42. Rhetorical Considerations • Audience: Who would be likely to accept your claims? • Purpose: To convince readers that a cause-effect relationship exists. • Voice/Point of View: What are your attitudes toward the topic and audience? How will you convey this attitude? • Context: What is the most effective way to present your information?

  43. Organizing the Cause-Effect Paper Options for organizing the paper p. 455: • Identify an effect & determine its causes • Identify a cause & determine its effects • Determine a series of causes & effects

  44. Activity • Brainstorm some ideas for a topic. • Complete a clustering or mapping activity in which you branch relationships among your topic. • Prepare a brief outline highlighting the organizational pattern that would work best for your topic..

  45. Introduction strategies—Remember to grab the reader’s attention! You can do one of the following: • Vividly portray how/why the topic is important Picture this: It is midnight and your car just broke down. You are in the middle of nowhere and you have no idea where the nearest service station is. What do you do? How will you get help? Thanks to technology and the invention of the cellular phone problems such as this are rare. • Make a statement that suggests the unexpected • Examine a surprising causal relationship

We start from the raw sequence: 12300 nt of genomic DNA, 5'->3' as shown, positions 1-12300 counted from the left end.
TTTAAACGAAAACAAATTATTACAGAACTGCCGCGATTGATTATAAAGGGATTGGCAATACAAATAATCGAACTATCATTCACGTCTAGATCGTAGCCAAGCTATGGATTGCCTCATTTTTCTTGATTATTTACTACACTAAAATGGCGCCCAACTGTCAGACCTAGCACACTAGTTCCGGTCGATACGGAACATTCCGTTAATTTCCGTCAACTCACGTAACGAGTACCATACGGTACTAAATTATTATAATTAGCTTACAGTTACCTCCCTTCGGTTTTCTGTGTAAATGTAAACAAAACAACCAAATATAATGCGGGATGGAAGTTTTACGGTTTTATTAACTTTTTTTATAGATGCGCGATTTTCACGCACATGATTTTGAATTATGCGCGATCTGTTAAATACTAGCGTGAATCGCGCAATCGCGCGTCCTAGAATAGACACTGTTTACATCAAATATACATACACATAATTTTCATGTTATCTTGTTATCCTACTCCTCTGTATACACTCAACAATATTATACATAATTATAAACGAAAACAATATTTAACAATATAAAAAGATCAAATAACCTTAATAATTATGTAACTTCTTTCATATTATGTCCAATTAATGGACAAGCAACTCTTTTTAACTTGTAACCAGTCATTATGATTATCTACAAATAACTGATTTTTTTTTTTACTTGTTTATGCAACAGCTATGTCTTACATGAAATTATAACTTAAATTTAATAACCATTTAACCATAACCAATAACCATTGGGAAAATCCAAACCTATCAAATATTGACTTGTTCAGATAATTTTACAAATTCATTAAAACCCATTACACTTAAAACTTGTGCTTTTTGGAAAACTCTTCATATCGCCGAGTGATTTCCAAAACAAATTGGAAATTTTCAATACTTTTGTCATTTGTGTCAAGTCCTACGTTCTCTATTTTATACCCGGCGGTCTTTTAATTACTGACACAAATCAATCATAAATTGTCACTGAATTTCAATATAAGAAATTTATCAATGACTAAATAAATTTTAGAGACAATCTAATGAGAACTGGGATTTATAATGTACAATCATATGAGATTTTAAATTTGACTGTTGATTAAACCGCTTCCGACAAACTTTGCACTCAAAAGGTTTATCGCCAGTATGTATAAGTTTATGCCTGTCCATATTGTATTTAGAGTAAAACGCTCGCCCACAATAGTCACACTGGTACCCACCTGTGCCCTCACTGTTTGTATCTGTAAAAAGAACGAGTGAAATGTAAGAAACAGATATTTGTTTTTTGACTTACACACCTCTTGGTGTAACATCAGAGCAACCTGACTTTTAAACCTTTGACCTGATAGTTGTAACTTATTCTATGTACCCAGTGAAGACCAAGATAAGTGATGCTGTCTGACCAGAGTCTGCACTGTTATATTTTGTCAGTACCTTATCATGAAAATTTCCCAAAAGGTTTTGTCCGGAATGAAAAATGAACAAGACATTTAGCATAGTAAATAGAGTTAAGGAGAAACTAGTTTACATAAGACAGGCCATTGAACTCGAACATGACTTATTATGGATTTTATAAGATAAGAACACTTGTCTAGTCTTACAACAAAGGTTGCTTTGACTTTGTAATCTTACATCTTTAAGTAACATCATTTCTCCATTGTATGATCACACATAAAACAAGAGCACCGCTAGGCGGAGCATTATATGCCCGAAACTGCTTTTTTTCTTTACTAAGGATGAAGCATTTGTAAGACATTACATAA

46. Essay Body: Choose the strategy that suits your topic • Conclusion: Reinforce the connections between the causes/effects. Bring closure to your discussion.

  47. Revising • Put aside your draft for a day or two • Is the thesis clear? • Will the reader be interested? • Are all explanations and connections clearly defined?

  48. Editing & Polishing • The final stage in perfecting the essay • Review grammar, sentence structure, punctuation, etc. • Make minor changes • Activity: Review Varian essay on page 500 and discuss.

  49. Writing Scenarios Issues which you feel need to be addressed: • Community (pollution, speeding laws) • Campus (tuition, parking) • Political (employment, healthcare) • Educational (class size reduction, uniforms) • Media (violence on TV, news ethics) • Occupational (dangers in the workplace)

  50. Formal Essay 3 • Discuss some type of problematic issue in society and its causes/effect. You must cite two outside sources to solidify your discussion. The essay must be 700-1000 words and include a works cited page. Draft due next class and final due next Wednesday.